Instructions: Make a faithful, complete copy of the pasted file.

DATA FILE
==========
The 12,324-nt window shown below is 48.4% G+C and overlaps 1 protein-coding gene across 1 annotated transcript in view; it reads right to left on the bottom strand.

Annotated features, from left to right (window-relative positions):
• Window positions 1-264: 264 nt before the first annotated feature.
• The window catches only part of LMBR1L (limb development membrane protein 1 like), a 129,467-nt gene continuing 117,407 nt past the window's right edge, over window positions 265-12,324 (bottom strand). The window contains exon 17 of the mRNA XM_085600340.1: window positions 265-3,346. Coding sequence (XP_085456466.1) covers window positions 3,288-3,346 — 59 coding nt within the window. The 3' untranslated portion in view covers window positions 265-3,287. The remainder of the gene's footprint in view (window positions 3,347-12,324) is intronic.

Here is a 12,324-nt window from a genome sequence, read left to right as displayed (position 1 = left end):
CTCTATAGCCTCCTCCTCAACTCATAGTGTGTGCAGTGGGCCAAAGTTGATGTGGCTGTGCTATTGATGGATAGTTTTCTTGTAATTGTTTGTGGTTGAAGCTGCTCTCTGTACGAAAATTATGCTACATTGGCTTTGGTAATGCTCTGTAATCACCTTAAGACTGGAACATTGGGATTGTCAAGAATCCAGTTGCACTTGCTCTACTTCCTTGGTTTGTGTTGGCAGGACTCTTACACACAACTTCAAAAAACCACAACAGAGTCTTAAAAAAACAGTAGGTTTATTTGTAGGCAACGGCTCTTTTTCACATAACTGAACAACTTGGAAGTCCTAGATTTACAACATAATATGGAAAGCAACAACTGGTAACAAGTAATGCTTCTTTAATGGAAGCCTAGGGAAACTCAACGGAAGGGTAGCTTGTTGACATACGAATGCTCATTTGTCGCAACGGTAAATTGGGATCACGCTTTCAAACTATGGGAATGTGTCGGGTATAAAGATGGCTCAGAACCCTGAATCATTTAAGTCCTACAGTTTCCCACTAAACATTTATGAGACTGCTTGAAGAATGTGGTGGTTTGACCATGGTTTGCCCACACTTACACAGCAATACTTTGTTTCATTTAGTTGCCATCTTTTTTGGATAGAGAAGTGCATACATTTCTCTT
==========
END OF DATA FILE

The 12,324-nt window shown below is 48.4% G+C and overlaps 1 protein-coding gene across 1 annotated transcript in view; it reads right to left on the bottom strand.

Annotated features, from left to right (window-relative positions):
• Window positions 1-264: 264 nt before the first annotated feature.
• The window catches only part of LMBR1L (limb development membrane protein 1 like), a 129,467-nt gene continuing 117,407 nt past the window's right edge, over window positions 265-12,324 (bottom strand). The window contains exon 17 of the mRNA XM_085600340.1: window positions 265-3,346. Coding sequence (XP_085456466.1) covers window positions 3,288-3,346 — 59 coding nt within the window. The 3' untranslated portion in view covers window positions 265-3,287. The remainder of the gene's footprint in view (window positions 3,347-12,324) is intronic.

Here is a 12,324-nt window from a genome sequence, read left to right as displayed (position 1 = left end):
CTCTATAGCCTCCTCCTCAACTCATAGTGTGTGCAGTGGGCCAAAGTTGATGTGGCTGTGCTATTGATGGATAGTTTTCTTGTAATTGTTTGTGGTTGAAGCTGCTCTCTGTACGAAAATTATGCTACATTGGCTTTGGTAATGCTCTGTAATCACCTTAAGACTGGAACATTGGGATTGTCAAGAATCCAGTTGCACTTGCTCTACTTCCTTGGTTTGTGTTGGCAGGACTCTTACACACAACTTCAAAAAACCACAACAGAGTCTTAAAAAAACAGTAGGTTTATTTGTAGGCAACGGCTCTTTTTCACATAACTGAACAACTTGGAAGTCCTAGATTTACAACATAATATGGAAAGCAACAACTGGTAACAAGTAATGCTTCTTTAATGGAAGCCTAGGGAAACTCAACGGAAGGGTAGCTTGTTGACATACGAATGCTCATTTGTCGCAACGGTAAATTGGGATCACGCTTTCAAACTATGGGAATGTGTCGGGTATAAAGATGGCTCAGAACCCTGAATCATTTAAGTCCTACAGTTTCCCACTAAACATTTATGAGACTGCTTGAAGAATGTGGTGGTTTGACCATGGTTTGCCCACACTTACACAGCAATACTTTGTTTCATTTAGTTGCCATCTTTTTTGGATAGAGAAGTGCATACATTTCTCTT